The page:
By Julian Hattem - 10/21/14 04:39 PM EDT
The Chinese government could be behind a hack on Apple’s cloud storage service, just as the company launches its newest phone in China.
Over the weekend, many users in the country inadvertently began giving passwords and sensitive data to hackers that may be working for the Chinese government, security analysts said.
Responding to the attacks on Tuesday, Apple acknowledged the intrusions and unveiled a new guide for people to verify that they are securely connected to the iCloud storage service.
“Apple is deeply committed to protecting our customers’ privacy and security,” the company said on its new page. “We’re aware of intermittent organized network attacks using insecure certificates to obtain user information, and we take this very seriously.”
The company did not indicate whether or not it believed the Chinese government was behind the hack. A spokesman declined to comment further.
The Chinese government denied that it was behind the attack.
A foreign ministry spokesman told reporters that the government was “resolutely opposed” to hacking, and the state-owned Internet provider claimed the allegation was “untrue and unfounded,” according to the BBC.
Still, the wording of Apple’s statement “suggests something serious” said forensics researcher Jonathan Zdziarski, an iOS security expert.
Contacts in China are telling David Kennedy, CEO of information security company TrustedSec, that this “definitely occurred” and is “pretty significant countrywide,” Kennedy said in an interview.
The Chinese government has been accused of hacking other tech giants such as Google and Yahoo before, but Kennedy thinks this most recent incident “shows the expansiveness of what China’s trying to do.”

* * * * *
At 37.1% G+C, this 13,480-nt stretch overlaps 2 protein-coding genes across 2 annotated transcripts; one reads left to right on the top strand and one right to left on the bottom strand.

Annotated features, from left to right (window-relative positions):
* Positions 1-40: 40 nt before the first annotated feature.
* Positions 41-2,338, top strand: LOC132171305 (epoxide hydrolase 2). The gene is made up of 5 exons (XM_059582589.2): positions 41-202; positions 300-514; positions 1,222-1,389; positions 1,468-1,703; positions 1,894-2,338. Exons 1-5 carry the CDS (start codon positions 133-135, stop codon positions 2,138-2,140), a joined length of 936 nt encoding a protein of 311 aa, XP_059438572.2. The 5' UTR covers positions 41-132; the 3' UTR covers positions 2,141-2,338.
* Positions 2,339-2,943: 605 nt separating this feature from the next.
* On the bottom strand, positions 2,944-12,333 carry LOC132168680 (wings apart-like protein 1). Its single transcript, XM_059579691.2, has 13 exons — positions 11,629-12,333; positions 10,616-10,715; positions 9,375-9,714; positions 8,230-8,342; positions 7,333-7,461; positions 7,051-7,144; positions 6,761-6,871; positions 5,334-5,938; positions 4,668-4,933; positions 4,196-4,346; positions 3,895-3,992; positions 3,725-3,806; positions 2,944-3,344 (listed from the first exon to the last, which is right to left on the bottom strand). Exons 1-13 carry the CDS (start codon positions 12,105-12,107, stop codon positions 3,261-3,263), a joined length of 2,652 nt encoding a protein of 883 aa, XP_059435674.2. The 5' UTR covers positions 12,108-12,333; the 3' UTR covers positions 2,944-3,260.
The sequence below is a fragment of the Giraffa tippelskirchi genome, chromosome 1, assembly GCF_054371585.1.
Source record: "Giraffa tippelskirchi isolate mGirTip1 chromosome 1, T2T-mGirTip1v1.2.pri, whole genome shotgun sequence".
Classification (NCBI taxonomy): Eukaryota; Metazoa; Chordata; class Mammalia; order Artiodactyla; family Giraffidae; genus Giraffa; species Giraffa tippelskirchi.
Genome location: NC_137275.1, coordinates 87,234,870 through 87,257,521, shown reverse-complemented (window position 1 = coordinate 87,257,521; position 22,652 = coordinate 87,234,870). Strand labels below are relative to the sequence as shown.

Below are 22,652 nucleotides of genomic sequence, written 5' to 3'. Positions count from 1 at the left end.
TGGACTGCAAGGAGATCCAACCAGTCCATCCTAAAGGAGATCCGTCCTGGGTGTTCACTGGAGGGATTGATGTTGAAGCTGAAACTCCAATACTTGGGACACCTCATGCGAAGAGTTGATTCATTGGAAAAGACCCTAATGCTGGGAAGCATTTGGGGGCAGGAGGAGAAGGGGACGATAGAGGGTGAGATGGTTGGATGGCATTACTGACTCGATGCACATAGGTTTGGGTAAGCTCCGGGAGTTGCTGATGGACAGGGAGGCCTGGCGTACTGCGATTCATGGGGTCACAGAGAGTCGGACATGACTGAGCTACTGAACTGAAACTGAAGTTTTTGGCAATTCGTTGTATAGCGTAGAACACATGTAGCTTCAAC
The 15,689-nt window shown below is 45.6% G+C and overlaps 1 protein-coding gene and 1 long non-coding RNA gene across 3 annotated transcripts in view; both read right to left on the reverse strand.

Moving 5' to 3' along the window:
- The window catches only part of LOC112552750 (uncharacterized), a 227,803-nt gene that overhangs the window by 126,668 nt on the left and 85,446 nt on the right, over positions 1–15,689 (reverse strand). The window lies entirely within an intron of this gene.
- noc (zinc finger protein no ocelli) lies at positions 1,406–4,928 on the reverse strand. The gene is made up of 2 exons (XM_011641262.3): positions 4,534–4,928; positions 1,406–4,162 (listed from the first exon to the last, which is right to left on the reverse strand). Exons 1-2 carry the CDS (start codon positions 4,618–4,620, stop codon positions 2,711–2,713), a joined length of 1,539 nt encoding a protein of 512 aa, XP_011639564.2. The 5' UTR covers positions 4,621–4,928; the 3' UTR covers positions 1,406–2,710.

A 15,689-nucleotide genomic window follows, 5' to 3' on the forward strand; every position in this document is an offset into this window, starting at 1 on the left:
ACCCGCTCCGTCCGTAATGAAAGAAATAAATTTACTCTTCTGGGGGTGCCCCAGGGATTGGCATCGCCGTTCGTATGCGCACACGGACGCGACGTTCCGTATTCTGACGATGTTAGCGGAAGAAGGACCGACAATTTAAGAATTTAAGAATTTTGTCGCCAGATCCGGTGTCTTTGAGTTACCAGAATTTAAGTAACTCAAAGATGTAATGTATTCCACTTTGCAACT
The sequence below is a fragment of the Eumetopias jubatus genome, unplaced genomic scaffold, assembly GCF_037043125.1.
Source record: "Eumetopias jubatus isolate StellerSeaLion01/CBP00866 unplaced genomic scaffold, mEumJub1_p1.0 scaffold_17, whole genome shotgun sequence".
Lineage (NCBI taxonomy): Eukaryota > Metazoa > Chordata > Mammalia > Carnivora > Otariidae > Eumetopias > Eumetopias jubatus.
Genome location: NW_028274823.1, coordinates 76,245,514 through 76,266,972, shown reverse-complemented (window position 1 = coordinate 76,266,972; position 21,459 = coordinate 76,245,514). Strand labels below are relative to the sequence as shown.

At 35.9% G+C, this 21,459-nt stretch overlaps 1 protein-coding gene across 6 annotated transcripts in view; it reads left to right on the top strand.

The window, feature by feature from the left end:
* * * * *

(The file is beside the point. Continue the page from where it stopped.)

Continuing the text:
The FBI last week warned U.S. businesses it was seeing evidence of Chinese-sponsored cyber espionage.
China may be targeting Apple because of the ongoing, pro-democracy protests in Hong Kong. Kennedy pointed out Apple iCloud is primarily used for backing up pictures and text messages.
“They’re trying to get a hold of who the activists are,” he said.
China and the U.S. have also tussled publicly in recent days over hacking ahead of next month’s Asia-Pacific Economic Cooperation summit in Beijing. But Kennedy was wary any fallout from an iCloud hack would spill over into negotiations. The upcoming talks are “more about intellectual property theft,” he said.
The new attack comes just as Apple releases its new operating system and as the iPhone 6 is unveiled in China.
The new iPhones are automatically encrypted to prevent anyone from accessing data without a password — a feature that has earned criticism from the FBI and other U.S. officials.
Many Apple devices automatically back up their messages, photos and contacts to the iCloud server, however, so access to that connection could give a hacker access to much of their data.
In order to protect their data, users should heed any warnings they receive from websites about digital certificates, Apple said on Tuesday, and not enter passwords at potentially unsafe sites.
—Cory Bennett contributed
This story was updated at 6:11 p.m.